The United Nations (UN) Biodiversity Conference is taking place from 7 to 19 December 2022 in Montreal (Canada) and includes the
The main objective of COP15 is to adopt the post-2020 global biodiversity framework. The framework provides a strategic vision and a global roadmap for the conservation, protection, restoration and sustainable management of biodiversity and ecosystems for the next decade. The first draft of the framework, released in July 2021, builds on lessons learned from the Strategic Plan for Biodiversity 2011-2020 and its Aichi Biodiversity Targets. It recognizes that urgent policy action globally, regionally and nationally is required to transform economic, social and financial models so the trends that have exacerbated biodiversity loss will stabilize by 2030 and allow for the recovery of natural ecosystems, with net improvements by 2050.  During COP15, a wide range of associated events will be taking place allowing participants and stakeholders to share knowledge, explore collaborations, and build capacity to address the biodiversity crisis. A number of events and activities are being held within the Conference security perimeter (the so-called Blue Zone), and accessible to duly accredited COP observer organizations, and other events and activities are held outside the Blue Zone and accessible to accredited and non-accredited actors and the public in general.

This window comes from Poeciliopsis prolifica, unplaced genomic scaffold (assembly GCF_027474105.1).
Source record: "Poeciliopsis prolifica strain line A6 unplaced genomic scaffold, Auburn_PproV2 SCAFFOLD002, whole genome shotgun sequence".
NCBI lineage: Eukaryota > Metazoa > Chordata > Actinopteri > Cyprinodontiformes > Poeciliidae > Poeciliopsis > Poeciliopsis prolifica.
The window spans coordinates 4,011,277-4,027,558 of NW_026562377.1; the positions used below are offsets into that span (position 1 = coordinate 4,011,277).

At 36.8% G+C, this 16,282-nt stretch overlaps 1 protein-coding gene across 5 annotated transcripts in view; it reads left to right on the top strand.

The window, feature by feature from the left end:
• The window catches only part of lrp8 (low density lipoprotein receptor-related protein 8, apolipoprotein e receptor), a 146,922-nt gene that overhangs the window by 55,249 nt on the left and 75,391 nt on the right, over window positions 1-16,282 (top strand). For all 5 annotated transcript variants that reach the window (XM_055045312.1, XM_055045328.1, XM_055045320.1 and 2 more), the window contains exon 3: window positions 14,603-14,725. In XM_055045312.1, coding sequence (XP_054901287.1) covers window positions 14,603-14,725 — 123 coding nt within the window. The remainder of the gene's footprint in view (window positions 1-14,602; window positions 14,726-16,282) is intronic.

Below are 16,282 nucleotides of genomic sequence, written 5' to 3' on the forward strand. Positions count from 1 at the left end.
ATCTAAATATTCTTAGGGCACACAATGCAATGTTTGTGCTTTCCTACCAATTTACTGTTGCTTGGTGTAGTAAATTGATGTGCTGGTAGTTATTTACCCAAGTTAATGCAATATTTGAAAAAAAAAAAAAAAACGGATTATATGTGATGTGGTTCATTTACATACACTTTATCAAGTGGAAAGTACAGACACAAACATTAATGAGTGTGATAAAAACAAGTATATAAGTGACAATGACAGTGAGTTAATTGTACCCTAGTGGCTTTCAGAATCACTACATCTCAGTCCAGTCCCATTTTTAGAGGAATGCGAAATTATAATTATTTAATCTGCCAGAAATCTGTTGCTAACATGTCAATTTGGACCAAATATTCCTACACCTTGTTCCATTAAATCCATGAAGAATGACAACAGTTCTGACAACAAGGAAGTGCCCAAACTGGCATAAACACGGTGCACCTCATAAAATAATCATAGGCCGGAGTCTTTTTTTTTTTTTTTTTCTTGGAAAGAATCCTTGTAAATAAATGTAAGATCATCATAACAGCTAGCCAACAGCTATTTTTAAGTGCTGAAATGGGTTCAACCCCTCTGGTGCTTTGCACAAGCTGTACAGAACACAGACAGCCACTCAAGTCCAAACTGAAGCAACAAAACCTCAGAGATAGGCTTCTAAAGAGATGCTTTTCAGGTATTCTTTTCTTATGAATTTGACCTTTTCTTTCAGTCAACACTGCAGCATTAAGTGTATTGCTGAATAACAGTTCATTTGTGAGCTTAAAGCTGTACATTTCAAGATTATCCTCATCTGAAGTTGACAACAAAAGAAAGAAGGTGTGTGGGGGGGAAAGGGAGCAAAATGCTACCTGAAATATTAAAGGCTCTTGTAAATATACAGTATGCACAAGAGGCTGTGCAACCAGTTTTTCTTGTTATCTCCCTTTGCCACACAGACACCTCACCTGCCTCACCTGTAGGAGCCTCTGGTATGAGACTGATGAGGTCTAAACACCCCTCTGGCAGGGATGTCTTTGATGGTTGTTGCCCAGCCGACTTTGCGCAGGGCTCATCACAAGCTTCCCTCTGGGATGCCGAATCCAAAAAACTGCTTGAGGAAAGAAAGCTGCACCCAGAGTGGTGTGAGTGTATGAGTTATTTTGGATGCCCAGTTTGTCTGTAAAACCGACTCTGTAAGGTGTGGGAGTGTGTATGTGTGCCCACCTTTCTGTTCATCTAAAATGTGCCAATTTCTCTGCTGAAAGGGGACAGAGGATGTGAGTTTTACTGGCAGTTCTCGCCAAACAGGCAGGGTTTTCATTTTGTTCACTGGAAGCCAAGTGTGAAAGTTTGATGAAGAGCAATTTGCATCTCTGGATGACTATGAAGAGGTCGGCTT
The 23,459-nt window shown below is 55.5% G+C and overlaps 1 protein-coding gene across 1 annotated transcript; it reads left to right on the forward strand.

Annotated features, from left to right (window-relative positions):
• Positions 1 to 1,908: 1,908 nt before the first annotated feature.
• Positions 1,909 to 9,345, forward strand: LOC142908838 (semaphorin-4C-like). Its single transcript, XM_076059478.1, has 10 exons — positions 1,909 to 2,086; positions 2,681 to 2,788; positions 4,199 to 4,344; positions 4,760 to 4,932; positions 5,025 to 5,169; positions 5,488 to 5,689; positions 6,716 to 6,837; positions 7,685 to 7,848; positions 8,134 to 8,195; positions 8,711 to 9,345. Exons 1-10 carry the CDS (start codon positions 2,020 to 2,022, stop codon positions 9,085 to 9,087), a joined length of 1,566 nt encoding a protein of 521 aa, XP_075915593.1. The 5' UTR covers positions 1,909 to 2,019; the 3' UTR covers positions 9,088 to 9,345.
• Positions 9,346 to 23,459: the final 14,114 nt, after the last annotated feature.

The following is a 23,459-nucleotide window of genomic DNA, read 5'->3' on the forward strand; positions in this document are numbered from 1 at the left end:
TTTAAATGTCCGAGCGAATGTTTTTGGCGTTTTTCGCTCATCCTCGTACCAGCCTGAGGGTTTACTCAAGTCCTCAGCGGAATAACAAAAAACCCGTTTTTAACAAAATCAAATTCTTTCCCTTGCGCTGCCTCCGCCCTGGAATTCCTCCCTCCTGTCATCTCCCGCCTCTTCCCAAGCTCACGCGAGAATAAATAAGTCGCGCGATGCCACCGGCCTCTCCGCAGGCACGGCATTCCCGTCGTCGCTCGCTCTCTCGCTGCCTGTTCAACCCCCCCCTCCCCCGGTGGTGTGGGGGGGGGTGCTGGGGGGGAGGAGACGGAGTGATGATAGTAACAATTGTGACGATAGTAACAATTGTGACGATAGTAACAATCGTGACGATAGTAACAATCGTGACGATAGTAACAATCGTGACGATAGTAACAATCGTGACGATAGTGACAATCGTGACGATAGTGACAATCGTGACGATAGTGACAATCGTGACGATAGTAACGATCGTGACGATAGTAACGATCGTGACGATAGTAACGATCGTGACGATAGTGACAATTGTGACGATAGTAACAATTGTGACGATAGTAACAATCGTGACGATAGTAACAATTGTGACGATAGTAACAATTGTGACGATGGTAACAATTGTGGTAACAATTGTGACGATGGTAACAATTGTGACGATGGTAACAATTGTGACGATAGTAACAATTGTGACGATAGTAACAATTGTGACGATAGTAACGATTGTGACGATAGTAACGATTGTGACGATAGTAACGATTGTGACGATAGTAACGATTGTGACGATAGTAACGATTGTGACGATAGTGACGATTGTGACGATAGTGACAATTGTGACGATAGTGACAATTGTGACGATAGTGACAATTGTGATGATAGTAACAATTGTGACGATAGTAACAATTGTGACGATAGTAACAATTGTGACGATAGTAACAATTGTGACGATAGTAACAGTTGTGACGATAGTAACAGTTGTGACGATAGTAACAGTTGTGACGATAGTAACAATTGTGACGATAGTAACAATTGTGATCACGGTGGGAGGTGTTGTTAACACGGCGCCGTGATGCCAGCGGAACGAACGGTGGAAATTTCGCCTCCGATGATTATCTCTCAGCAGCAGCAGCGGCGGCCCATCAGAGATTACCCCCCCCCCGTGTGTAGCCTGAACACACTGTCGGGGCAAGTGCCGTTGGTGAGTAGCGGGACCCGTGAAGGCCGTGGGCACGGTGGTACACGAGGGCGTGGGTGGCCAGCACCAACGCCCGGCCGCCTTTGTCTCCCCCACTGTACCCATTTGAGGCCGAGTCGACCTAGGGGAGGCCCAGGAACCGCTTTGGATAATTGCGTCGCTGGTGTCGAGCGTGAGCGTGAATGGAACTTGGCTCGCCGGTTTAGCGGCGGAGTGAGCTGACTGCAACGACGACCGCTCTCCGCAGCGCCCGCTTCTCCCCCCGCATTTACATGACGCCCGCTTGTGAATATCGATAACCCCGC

In its role as coordinator of the UN Decade of Ocean Science for Sustainable Development, the Intergovernmental Oceanographic Commission of UNESCO will be hosting a flagship ocean event at COP15 on 16 December 2022 titled ‘AN OCEAN OF LIFE: Knowledge and Solutions for Marine and Coastal Biodiversity under the Post-2020 Global Biodiversity Framework’. This event will explore the challenges and opportunities to move from knowledge to action in marine and coastal ecosystems in the context of the post-2020 Framework. A new publication highlighting the role of the UN Decade of Ocean Science for Sustainable Development in achieving the ambitions of the post-2020 Framework will also be released.
Speaking of marine biodiversity, did you know there is a map layer on Marine Protected Areas (MPAs) in the European Atlas of the Seas? MPAs provide a public focus for marine conservation and are commonly used around the world as management tools to promote the sustainable use of marine resources. Many MPAs also serve as living laboratories – critical to scientific research and discoveries that benefit humanity. When effectively managed, MPAs support the blue economy by helping to sustain fish stocks and bolstering tourism. Dive into the Map of the Week and click on the countries to see how the ratio of MPAs and terrestrial area has evolved over the past years.
The data in the map are provided by Eurostat.